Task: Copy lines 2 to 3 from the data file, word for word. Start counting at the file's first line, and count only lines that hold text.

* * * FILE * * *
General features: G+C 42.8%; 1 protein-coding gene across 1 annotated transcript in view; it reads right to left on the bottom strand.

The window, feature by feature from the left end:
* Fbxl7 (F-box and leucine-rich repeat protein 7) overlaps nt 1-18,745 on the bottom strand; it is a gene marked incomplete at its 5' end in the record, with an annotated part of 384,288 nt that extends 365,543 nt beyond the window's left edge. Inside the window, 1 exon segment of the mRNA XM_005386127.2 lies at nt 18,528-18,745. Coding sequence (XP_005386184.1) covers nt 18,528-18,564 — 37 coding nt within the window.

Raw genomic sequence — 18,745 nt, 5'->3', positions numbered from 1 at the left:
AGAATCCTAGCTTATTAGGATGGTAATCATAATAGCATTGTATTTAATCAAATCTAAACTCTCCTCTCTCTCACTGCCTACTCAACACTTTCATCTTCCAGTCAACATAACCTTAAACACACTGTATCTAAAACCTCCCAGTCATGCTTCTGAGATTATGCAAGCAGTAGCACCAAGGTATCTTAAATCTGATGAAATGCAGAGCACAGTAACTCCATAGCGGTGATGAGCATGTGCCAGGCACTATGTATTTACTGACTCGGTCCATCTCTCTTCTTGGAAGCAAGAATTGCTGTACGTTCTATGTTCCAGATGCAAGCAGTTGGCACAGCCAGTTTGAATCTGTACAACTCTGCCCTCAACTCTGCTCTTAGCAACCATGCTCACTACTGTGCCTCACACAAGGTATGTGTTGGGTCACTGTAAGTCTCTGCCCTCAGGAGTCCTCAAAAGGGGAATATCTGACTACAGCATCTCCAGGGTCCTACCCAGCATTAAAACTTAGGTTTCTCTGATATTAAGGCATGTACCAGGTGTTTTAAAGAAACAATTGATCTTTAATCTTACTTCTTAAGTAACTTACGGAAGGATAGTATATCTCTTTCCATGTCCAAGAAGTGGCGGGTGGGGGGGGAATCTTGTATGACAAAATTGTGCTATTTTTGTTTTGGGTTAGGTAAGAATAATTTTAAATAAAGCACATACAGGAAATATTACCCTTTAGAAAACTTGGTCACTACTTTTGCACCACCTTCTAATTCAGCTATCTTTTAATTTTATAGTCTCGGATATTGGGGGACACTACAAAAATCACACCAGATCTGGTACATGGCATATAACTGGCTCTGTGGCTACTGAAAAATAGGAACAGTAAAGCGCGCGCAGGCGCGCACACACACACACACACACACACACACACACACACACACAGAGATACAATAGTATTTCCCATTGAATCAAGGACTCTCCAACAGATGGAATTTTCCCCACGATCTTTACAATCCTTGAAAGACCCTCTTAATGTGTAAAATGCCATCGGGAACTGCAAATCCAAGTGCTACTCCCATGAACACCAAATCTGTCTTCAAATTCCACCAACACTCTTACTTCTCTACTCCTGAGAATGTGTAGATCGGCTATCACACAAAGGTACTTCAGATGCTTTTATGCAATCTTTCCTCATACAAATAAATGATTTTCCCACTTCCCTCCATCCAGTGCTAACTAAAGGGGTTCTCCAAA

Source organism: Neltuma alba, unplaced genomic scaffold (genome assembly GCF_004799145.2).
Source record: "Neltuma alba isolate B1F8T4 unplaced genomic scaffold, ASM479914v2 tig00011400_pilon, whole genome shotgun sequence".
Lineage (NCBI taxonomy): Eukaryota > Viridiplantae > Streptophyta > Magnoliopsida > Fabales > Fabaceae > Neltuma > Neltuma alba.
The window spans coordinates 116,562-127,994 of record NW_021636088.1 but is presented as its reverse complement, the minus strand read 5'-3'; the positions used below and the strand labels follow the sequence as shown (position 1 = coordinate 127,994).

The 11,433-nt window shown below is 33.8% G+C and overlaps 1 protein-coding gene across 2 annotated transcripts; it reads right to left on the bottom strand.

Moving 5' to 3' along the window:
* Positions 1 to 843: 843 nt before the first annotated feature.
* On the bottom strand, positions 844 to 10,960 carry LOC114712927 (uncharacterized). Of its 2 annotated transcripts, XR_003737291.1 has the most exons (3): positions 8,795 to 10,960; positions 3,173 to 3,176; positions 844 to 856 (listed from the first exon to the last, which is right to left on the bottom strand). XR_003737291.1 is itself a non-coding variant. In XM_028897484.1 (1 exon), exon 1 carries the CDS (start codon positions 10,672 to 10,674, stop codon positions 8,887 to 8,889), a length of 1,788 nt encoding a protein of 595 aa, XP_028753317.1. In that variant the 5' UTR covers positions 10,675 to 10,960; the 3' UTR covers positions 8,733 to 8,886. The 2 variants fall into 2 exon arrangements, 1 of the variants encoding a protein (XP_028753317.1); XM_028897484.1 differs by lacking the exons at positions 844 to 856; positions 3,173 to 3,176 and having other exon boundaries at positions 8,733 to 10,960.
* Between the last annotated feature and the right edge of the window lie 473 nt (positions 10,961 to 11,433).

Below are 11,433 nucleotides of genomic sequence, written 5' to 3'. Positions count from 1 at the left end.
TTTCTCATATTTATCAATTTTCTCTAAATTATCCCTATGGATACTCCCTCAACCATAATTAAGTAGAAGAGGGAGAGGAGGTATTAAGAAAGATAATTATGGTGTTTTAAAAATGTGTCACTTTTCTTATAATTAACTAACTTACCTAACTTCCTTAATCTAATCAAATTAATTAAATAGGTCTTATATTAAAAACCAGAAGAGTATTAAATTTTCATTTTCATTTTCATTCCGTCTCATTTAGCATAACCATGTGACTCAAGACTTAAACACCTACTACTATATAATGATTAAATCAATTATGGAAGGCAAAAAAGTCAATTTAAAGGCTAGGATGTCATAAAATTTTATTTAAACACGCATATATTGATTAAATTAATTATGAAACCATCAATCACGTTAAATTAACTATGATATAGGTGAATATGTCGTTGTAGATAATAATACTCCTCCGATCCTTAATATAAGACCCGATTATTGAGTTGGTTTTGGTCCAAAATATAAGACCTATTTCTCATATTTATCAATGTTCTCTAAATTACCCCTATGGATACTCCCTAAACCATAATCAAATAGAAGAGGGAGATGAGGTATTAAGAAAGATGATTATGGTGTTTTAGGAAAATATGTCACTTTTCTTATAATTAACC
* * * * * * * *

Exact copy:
The window, feature by feature from the left end:
* Fbxl7 (F-box and leucine-rich repeat protein 7) overlaps nt 1-18,745 on the bottom strand; it is a gene marked incomplete at its 5' end in the record, with an annotated part of 384,288 nt that extends 365,543 nt beyond the window's left edge. Inside the window, 1 exon segment of the mRNA XM_005386127.2 lies at nt 18,528-18,745. Coding sequence (XP_005386184.1) covers nt 18,528-18,564 — 37 coding nt within the window.